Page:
Location: Application Technology Research Unit
Title: An experimental variable-rate sprayer for nursery and orchard applications Authors
Submitted to: ASABE Annual International Meeting
Publication Type: Proceedings
Publication Acceptance Date: August 22, 2011
Publication Date: August 24, 2011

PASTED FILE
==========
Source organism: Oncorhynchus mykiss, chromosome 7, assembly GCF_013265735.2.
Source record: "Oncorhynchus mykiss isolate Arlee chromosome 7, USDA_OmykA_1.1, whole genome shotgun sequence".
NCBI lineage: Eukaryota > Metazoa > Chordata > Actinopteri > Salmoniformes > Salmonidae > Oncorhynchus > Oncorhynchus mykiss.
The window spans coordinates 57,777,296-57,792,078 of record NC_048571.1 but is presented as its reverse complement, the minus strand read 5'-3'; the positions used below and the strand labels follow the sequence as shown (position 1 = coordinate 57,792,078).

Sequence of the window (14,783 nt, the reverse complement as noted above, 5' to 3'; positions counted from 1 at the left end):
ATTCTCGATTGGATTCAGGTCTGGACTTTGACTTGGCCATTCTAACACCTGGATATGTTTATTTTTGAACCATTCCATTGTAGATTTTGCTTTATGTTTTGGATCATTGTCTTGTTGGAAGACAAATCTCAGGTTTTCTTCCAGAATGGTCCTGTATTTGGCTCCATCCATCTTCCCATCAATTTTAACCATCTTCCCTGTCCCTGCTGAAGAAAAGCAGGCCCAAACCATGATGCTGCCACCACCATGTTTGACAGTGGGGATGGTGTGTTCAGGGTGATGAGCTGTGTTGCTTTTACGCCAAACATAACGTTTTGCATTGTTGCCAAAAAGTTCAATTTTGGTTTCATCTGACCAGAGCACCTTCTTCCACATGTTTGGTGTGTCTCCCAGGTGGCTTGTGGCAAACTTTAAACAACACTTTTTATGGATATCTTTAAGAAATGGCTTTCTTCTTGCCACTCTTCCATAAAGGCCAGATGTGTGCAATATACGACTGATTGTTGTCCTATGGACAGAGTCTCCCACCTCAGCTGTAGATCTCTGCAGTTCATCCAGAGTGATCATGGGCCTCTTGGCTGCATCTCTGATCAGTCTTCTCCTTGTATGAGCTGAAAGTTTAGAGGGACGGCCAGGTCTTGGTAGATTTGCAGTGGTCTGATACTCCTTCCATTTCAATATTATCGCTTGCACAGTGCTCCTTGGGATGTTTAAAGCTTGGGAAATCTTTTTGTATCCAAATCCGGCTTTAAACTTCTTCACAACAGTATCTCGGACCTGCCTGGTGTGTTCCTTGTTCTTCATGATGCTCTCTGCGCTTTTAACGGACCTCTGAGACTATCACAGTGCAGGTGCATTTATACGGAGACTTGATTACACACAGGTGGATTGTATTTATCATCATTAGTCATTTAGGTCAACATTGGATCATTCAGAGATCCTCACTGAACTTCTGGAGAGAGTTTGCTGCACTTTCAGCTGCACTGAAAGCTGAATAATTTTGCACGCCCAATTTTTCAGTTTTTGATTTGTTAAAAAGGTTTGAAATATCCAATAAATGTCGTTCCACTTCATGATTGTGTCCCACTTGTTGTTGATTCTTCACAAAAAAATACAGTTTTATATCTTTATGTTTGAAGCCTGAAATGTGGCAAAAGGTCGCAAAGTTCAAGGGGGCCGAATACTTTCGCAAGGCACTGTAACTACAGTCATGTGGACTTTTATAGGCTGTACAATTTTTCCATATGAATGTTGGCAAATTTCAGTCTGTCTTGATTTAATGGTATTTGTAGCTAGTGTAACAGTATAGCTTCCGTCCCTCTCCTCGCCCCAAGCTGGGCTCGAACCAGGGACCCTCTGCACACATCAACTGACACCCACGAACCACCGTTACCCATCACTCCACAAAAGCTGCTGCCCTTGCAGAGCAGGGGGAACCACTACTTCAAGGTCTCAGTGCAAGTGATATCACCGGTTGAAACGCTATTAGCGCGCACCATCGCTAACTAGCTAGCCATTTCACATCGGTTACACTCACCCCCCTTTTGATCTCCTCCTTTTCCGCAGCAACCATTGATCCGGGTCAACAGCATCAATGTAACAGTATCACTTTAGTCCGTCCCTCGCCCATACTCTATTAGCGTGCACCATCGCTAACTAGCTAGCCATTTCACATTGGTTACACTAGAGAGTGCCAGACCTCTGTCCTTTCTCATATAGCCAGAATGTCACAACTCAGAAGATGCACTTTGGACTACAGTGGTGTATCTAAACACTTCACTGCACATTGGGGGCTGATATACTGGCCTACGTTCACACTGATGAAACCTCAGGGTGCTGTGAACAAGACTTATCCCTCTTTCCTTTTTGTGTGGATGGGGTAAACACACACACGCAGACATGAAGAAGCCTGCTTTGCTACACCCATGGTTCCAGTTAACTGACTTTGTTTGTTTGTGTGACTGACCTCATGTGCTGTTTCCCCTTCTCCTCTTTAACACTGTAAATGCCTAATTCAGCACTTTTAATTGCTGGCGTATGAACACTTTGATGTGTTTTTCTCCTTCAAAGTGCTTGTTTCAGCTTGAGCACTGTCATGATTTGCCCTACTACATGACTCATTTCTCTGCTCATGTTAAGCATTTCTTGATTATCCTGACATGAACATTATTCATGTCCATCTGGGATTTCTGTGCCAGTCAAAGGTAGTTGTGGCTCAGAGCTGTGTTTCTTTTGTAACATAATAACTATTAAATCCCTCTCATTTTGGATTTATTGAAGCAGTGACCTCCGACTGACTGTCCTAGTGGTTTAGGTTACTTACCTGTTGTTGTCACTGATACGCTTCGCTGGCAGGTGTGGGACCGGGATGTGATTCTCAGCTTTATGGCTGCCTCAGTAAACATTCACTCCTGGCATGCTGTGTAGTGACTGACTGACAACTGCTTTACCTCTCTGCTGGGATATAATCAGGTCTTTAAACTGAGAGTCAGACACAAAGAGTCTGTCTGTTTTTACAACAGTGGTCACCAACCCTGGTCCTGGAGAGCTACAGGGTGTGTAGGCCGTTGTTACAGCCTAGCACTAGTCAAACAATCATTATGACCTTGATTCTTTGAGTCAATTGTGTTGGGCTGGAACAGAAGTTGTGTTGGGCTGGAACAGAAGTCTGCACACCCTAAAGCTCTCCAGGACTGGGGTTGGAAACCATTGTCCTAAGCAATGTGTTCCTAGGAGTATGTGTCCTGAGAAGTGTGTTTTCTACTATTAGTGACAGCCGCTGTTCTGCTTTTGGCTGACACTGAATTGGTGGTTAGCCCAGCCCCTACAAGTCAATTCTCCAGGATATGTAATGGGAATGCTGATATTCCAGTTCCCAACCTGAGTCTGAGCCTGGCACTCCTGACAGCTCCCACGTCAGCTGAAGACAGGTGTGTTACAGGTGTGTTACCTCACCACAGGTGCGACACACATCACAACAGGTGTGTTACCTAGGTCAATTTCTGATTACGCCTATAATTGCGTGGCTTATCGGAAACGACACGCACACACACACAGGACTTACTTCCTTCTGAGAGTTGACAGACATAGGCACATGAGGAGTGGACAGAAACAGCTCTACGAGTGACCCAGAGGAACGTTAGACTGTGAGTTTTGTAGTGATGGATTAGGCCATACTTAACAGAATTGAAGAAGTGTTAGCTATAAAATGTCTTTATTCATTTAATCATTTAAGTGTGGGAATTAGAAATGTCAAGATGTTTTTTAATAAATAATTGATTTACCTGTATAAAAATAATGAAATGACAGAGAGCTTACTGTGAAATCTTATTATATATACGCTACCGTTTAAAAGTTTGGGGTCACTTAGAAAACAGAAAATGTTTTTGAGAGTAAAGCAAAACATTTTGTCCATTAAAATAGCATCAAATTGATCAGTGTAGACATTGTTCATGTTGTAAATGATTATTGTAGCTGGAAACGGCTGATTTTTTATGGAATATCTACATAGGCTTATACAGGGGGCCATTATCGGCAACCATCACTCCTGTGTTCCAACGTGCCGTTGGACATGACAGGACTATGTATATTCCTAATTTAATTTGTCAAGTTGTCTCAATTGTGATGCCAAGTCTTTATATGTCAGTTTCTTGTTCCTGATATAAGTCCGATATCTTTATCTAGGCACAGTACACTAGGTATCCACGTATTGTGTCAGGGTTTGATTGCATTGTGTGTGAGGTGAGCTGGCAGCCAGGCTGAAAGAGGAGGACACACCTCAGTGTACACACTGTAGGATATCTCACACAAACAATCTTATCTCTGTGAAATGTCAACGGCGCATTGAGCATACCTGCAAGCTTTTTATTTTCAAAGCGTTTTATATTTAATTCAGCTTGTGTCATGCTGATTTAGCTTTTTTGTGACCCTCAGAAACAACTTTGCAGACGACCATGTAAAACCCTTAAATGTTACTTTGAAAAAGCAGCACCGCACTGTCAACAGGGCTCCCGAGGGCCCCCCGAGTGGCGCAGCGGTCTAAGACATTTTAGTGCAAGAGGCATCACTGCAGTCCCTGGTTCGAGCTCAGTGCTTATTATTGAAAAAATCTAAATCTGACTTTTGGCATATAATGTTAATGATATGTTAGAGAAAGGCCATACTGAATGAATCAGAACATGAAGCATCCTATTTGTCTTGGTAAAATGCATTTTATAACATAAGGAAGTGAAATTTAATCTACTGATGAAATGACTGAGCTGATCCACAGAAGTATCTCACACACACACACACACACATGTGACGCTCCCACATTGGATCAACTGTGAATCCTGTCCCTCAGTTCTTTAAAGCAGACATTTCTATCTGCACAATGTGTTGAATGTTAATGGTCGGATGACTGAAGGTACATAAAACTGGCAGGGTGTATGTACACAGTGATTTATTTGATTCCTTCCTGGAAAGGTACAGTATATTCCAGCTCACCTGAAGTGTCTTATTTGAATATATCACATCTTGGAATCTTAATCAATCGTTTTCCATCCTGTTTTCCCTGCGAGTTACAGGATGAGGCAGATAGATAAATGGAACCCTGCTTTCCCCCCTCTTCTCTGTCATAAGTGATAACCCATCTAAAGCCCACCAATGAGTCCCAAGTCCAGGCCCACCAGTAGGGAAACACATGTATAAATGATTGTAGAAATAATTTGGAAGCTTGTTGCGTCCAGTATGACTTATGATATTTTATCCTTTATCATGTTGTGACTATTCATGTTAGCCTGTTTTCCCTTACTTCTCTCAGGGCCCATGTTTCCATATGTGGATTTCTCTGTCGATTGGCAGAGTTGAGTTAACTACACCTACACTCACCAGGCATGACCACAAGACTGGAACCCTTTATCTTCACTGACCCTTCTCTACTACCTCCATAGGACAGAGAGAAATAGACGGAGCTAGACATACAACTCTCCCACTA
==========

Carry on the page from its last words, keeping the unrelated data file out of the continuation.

Citation: Chen, Y., Zhu, H., Ozkan, E., Derksen, R.C., Krause, C.R. 2011. An experimental variable-rate sprayer for nursery and orchard applications. ASABE Annual International Meeting. Paper No. 1110497. http://asae.frymulti.com/azdez.asp?search=1&JID=5&AID=37207&CID=LOI2011&T=1. Technical Abstract: Most chemical applications in orchards and ornamental nurseries are not target-oriented, resulting in significant loss of pesticides and contamination of the environment. To avoid over- and under-application of chemicals, sprayers must be designed to apply the appropriate amount of pesticide based on the tree canopy characteristics such as tree height, width, volume, and foliage density. A precision air-assisted sprayer with variable flow rate of individual nozzles was tested for treating ornamental nursery and fruit trees. The sprayer was developed using a modified conventional air-assisted orchard sprayer by implementing a laser scanner to detect canopy characteristics, five-port air-assisted nozzles coupled with pulse width modulation (PWM) solenoid valves to deliver spray, and an automatic flow rate controller to minimize pressure fluctuation. Sprayer treatments included the new precision sprayer, the same precision sprayer without the intelligent control activated and a conventional, axial flow, air blast sprayer in an apple orchard at three different growing stages. Measurements were made for spray deposition and coverage inside canopies, losses on the ground and beyond target trees, and airborne drift downwind from the target trees. Compared to conventional sprayers, the variable-rate sprayer produced relatively uniform spray coverage and deposition inside canopies, and reduced spray volume by 47% to 73% with significantly less off-target losses on the ground, through gaps between trees, and in the air.